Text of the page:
Common Misconceptions: Traditional ArtFirst of all, hello! It's been almost a year since I contributed a blog post to this lovely group so I want to say hi I'm back folks! I have a lot of artsy things to share with you all that I've learned (and am still learning) so hang on tight! While I was thinking what to write as my first topic, I decided to kind of go back to the beginning as far as our thinking as artists goes in the creation process. I've come up with a short series called "Common Misconceptions" just to debunk some myths and misguided trends that are so often part of what we experience as we grow. This first "Common Misconceptions" topic will focus on traditional art.Common Misconceptions: Traditional Art2 years ago in Personal More Like This
Traditional is better than digital because it takes more talent and skill
WRONGWRONGWRONGWRONGWRONGWRONGWRONG. Did I say that was wrong, I'll say it again for emphasis WRONG! Like all mediums, digital art is simply different than traditional art in the same way photography is different than fi
Tutorial Treasury 05In the Tutorial Treasury, you will find tutorials geared towards Photomanipulators and some that will deal with a broader subjects, such as lighting, colour etc. The tutorials will be from dA as well as from all over the web and in each episode, there will be 3 to 6 tutorials for your reading pleasure (any more than that I guess no one will have time to read anyway). If you find any good ones, shoot me a note so I can include them in the next installment!Tutorial Treasury 051 year ago in Art Features More Like This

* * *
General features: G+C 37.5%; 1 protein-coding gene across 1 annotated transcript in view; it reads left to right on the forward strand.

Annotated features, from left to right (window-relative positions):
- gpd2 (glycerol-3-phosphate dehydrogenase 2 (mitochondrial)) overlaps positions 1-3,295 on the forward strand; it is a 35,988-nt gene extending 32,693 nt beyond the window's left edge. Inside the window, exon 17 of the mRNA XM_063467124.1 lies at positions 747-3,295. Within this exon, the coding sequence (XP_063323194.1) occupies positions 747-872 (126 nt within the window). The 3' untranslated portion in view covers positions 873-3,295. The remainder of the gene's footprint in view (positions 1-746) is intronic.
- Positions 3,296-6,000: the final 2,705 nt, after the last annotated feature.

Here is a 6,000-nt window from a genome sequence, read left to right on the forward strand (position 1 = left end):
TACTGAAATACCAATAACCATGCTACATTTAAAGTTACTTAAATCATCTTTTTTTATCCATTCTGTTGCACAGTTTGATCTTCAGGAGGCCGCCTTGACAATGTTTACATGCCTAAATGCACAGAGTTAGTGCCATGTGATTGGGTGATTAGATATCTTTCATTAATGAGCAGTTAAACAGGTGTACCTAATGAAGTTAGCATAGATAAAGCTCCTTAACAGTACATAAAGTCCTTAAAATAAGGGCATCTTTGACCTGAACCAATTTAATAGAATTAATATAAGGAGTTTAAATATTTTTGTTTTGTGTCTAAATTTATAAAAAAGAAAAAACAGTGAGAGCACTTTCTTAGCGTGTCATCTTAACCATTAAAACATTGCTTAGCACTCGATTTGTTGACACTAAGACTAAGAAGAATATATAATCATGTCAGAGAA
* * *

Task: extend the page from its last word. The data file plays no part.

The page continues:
"Learn how to create this cinematic scene in quick and easy steps! This Photoshop tutorial will show you how to blend images to create an apocalyptic scene and add flying meteors with premade Photoshop brushes. You’ll also learn several different ways to add lighting effects and create a strong atmosphere. ~ written by Jarka Hrnčárková ~"
The 10 CommandmentsHello esteemed colleagues! This blog is particularly targeted to those of you who are considering pursuing a career in an art/creative field and those of you who are in art school as well. If you're not doing either of those things, the concepts here are good general advice for anything you're striving for, so definitely hang around and read on!The 10 Commandments2 years ago in Art Features More Like This
These '10 Commandments' were formulated by curator/artist/designer/entrepreneur/amazinginlyawesomehumanbeing Sergio Gomez. I had the opportunity of going to a lecture of his a few months back and it was very inspiring. So without any further ado, here they are!